In 1981, Maurice Fleuret, newly appointed director of Music and Dance in the then Jack Lang-headed Ministry of Culture, imagines a large popular manifestation that would bring about “sonic emancipation, euphoria and dizziness more genuine, intimate and eloquent than art itself” in a French musical landscape still underestimated at the time. On June 21st 1982, also summer solstice, the first edition of Music Day took place in France. Amateur and professional artists answered the Minister's call and seized stations, promenades, gardens and squares all over the country. This incredible summer symphony was just born, only to take over the rest of the world.
Tinting harmonies on the streets of Paris
It is ten o'clock, Paris awakens. In the soft morning sunshine of June 21st, upcoming French artists succeed to the polyphonic concerts of the 20th century. In the large courtyard of the Irish Cultural Centre, young Dublin artist Ailbhe Reddy gets her troubling voice heard and Goitse, multi-awarded quintet from the Irish World Academy of Music, will move the crowds with traditional music. For the love of man and jazz, Gustave Reichert and Alexis Avakian pay a tribute to a virtuoso, influent and revolutionary sax player: indeed, John Coltrane left this earth 50 years ago. With a children choir in Bourse, a brass band in front of the Carreau du Temple, upcoming talents at the Musée Delacroix and in the Petit Palais, the Nuit Boréale event at Invalides, free concerts in Bellevile... wherever you go on June 21st, music takes hold of every square inch in Paris.
Also of interest, the city of Toulouse will broadcast a major show taking place on the Place du Capitole. Millions of music lovers will therefore be able to join the party, from the cool and comfort of their homes.
21 June 2017
Bogota controls the French rhythms
In this year 2017, French and Colombian cultures intertwine within the scope of a skilfully orchestrated marriage. In that context, events and festivities are part of a multidisciplinary exchange and will further develop on the mutual understanding of each country. This summer, Colombia takes the French Music Day to the heart of Bogota. Steered by the Colombian Ministry of Culture, in partnership with the French Republic administration, the celebrations respect the principles of the red, white and blue event since 2012, sponsored each year by a local artist. It takes place on the weekend closest to June 21st and the party ecstatically goes on. Isn't it the perfect opportunity to explore Colombian-coloured French music with a bang?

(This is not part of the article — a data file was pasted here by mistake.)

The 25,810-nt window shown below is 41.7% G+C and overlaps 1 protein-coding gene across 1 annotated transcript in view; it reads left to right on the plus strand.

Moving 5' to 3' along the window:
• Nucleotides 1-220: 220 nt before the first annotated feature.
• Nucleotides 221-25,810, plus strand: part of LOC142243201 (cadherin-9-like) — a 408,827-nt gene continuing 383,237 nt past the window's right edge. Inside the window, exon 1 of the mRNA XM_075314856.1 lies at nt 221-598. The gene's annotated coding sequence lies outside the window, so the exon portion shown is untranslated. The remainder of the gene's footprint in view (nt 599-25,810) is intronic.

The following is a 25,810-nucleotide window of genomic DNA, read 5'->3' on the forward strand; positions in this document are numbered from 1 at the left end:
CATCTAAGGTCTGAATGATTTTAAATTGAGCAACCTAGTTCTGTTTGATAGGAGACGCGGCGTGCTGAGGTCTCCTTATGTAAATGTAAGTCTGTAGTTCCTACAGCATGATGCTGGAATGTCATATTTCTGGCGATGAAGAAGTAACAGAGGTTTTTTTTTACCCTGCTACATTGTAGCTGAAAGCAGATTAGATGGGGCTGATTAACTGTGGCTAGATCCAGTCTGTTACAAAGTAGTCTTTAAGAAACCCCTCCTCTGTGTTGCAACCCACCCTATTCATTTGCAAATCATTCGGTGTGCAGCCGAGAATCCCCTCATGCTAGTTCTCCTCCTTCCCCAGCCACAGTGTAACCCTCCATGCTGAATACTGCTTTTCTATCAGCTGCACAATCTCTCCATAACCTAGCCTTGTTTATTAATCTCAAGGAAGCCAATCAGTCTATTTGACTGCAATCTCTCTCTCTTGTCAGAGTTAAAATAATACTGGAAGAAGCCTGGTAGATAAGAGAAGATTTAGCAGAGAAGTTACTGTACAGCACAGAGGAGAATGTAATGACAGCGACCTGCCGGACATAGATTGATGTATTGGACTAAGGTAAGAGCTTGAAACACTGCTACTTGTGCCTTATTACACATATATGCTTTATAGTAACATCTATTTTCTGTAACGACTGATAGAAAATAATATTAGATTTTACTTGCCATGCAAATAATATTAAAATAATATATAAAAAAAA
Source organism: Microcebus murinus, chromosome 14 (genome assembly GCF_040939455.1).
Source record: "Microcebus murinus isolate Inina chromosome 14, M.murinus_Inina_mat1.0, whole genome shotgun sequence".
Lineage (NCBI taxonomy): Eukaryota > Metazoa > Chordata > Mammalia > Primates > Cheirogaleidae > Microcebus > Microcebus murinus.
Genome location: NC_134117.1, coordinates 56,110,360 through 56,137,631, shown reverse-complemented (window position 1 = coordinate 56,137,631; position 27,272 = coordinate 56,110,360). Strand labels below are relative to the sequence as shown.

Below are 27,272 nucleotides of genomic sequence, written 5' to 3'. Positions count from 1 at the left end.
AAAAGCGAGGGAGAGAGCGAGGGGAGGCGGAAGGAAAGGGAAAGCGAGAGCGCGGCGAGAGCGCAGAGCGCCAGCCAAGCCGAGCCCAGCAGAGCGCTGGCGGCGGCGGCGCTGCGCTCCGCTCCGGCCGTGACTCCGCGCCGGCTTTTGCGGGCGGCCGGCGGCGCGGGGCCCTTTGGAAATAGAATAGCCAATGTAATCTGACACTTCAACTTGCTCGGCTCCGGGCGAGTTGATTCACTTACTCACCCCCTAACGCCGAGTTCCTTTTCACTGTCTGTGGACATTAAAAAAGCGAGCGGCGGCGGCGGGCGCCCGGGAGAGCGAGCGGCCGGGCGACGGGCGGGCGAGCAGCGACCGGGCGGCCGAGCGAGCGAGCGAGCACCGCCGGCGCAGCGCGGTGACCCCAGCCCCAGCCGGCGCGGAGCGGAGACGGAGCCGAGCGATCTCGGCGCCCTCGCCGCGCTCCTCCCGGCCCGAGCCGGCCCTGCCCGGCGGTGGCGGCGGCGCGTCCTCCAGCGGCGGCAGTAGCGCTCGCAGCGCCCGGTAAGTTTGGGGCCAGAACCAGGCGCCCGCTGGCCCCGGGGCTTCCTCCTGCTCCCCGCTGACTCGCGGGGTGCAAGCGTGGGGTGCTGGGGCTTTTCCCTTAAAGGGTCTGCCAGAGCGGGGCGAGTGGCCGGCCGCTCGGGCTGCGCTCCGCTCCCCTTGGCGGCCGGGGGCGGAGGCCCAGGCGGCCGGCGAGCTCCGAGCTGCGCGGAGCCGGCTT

24 and 25 June 2017
Singing stars over Berlin
In 1995, the German capital drew inspiration from the French Music Day to create its own event. Since then, various cities have followed suit, pranced around to the sounds of a soul singer, jumped for joy to the pace of fretless Theremin bass lines and waltzed in three, four or why not 1,000 times. Every music genre is represented and your feet won't know where to start anymore! In the Karl-Marx-Allee, Pagan Earth's frenzied guitar riffs make way for the Jamaican influences of Arthur & the Spooners. Around Charlottenburg, rock, funk and folk concerts stir up the audience of the Artenschutztheater, while a dozen other emblematic places in the city welcome electrifying artists such as Nanofish Dippers and Mandel Turner, in the popular Kreuzberg district.